If the language Apple is using to promote this year’s Worldwide Developer Conference is any indication, then Cupertino’s betting that the only thing developers will like better than the individual tastes of iOS and Mac OS X is those two great tastes swirled together.
According to the company’s press release on Monday morning, this year’s WWDC attendees will be treated to “the future of iOS and Mac OS.” Rumours abound whether or not new hardware will make an appearance as well, but with major updates to both of its platforms on the docket, it seems unlikely Apple will want to crowd the stage with too much else.
In the past, Apple’s two operating systems have often taken parallel tracks, with iOS getting a preview event in the spring and Mac OS X, on its less frequent update schedule, being shown off at WWDC or in a separate Mac-related event, like Apple’s Back to the Mac shindig from last year. I’d venture to guess that Apple’s announcement on Monday, positioned at a time when—if the pattern of prior years had held true—we’d be expecting an iOS preview event, was designed to let us know that we’ll see neither hide nor hair of iOS 5 before June.
It seems clear that, going forward, Apple largely envisions the two operating systems as being different facets of the same fundamental experience. For evidence, look no further than the image on the front page of Apple’s WWDC site, which features what appears to be a mingling of iOS and Mac OS app icons combining to fill in an Apple logo.
A glance at the list of tracks for sessions and labs—Application Frameworks; Graphics, Media, and Games; Developer Tools; Internet and Web; and Core OS—would seem to confirm this. Every single one of the tracks mentions and is applicable to both iOS and Mac OS X; and that’s little surprise, given that Apple uses the same underlying technology in both of its operating systems. Plus, the Mac has returned as a category in the Apple Design Awards, after an absence last year that left many OS X developers irked. (There is a catch however, as entries this year must be available on the Mac App Store.)
Last year, though, was clearly the year of iOS—literally, in fact, given that it was at 2010’s WWDC keynote that Steve Jobs announced the new moniker for Apple’s mobile operating system. That was on top of Jobs’s unveiling of the iPhone 4 in the same presentation, the already released iPad, and an iOS 4 preview event in April.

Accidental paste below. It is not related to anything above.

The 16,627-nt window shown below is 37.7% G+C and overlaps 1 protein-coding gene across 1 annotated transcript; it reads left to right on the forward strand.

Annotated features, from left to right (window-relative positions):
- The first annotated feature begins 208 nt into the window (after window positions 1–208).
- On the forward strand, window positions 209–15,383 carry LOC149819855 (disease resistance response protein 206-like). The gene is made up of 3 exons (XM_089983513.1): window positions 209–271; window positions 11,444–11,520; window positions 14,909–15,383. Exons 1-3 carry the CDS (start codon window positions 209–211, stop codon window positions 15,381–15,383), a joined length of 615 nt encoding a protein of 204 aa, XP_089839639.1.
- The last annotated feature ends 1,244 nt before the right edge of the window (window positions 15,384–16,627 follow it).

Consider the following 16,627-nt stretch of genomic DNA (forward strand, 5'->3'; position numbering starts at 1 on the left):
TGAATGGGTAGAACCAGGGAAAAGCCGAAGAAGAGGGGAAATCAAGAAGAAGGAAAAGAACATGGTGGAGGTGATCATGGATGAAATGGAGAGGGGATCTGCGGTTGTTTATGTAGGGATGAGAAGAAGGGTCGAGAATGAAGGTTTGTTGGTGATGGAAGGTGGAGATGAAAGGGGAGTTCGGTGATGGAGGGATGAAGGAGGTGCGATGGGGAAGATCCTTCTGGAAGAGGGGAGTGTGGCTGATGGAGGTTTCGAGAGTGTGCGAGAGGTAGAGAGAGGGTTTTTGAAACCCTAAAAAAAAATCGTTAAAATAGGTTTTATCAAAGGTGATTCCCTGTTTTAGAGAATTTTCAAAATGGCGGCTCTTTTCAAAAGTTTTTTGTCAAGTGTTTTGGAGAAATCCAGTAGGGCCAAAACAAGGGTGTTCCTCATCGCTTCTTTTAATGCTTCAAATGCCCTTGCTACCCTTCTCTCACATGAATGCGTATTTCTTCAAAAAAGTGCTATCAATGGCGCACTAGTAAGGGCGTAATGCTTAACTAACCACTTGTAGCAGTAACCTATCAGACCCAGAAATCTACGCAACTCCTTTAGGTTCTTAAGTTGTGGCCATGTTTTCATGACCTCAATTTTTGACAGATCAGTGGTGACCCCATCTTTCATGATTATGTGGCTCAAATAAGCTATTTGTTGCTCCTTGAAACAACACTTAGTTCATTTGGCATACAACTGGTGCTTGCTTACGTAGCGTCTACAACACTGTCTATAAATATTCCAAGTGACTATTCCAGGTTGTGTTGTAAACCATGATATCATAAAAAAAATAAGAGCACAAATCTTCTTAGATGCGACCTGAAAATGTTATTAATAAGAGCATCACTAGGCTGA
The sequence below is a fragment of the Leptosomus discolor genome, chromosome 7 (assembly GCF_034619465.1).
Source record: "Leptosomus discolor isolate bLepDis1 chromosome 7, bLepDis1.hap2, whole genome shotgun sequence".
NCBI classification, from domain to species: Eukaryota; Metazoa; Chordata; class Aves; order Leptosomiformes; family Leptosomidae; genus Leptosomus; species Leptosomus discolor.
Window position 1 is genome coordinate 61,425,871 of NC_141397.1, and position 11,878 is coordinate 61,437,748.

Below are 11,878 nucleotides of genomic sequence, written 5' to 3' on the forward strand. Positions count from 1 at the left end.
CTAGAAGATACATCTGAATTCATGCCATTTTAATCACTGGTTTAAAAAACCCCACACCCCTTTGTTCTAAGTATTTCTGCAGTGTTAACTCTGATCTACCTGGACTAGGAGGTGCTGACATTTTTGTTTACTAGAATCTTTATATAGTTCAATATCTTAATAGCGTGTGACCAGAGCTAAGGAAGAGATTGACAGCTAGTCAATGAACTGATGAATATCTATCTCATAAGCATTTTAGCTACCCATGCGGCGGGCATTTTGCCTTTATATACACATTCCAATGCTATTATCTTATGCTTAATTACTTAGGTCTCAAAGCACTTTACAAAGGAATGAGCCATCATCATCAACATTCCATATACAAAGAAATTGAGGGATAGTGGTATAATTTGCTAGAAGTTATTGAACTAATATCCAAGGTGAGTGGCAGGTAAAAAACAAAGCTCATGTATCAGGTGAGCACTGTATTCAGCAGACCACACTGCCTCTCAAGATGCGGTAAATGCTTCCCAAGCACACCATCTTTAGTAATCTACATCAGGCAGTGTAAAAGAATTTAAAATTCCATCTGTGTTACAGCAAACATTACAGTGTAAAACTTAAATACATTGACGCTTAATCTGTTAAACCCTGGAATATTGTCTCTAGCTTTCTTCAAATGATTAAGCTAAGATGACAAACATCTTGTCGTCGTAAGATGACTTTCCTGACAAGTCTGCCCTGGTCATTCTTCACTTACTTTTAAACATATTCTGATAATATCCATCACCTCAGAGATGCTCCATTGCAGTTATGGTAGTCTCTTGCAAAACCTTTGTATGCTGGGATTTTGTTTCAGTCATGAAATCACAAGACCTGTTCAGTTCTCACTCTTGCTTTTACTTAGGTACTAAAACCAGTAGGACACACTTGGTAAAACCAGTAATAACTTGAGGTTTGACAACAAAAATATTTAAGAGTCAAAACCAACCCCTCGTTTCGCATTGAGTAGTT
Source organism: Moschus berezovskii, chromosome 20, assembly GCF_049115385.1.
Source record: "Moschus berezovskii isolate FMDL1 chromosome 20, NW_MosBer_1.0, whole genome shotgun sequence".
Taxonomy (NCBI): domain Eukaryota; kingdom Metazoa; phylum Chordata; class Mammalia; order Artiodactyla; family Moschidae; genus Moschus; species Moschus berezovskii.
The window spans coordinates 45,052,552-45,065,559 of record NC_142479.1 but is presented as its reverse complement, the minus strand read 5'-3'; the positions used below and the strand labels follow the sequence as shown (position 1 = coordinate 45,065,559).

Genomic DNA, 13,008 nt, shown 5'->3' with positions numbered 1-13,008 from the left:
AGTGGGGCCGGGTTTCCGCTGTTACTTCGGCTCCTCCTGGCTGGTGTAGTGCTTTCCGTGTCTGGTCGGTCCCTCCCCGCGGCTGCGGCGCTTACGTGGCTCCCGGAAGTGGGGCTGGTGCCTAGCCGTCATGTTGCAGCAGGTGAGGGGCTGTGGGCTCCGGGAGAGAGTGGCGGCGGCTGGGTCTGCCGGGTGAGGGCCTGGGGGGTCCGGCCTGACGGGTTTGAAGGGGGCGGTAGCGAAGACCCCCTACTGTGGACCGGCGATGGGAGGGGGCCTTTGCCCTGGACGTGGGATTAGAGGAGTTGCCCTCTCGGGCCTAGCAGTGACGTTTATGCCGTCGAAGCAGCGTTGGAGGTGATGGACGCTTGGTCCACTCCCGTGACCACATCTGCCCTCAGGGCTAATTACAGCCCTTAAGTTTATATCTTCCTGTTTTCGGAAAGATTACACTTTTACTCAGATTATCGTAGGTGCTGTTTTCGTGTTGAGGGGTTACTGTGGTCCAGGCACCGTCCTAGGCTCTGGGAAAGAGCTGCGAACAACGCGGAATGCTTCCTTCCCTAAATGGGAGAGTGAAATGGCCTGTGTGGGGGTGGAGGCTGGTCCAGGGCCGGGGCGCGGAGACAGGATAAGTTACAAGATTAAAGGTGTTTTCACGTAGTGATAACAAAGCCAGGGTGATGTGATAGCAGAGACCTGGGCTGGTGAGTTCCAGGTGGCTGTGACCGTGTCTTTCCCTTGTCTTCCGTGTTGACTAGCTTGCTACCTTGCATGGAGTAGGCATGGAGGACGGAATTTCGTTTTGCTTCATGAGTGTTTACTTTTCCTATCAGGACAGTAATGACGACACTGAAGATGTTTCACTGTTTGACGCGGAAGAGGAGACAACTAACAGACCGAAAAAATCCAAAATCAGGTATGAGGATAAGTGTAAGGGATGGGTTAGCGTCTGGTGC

This year, though, it’s almost the opposite situation: While the future of Lion has been well and truly teased, Apple’s kept a pretty tight lid on anything related to iOS 5 or the future of the iPhone. Even the company’s iPad 2 event in March, which previewed iOS 4.3, didn’t show off much in the way of new software features.
The previews of Lion have shown that the company is serious about integrating features from iOS back into Mac OS X. Might we see a reciprocal effort, with iOS 5 taking advantage of more functionality that originated in Mac OS X, or offering closer ties to the desktop version of the operating system?
The iOS-ification of Mac OS X has raised concerns in some corners, and while it’s clear that the future of these two operating systems is to become increasingly intertwined, I think that the fears that these two will become one are overblown—at least for now. WWDC 2011 seems poised to bring what a politician might call an era of “increased cooperation” to the two platforms.
Meanwhile parties have certainly already embraced the link between the two: see the Chameleon project, an attempt to make it easy to port apps from iOS to Mac OS X. Add to that the shared ecosystem of App Store and Mac App Store. and the message from Apple seems to be clear: if you’re a Mac developer, why aren’t you an iOS developer? If you’re an iOS developer, why aren’t you a Mac developer? Give it a try and you might just find that these are two great tastes that taste great together.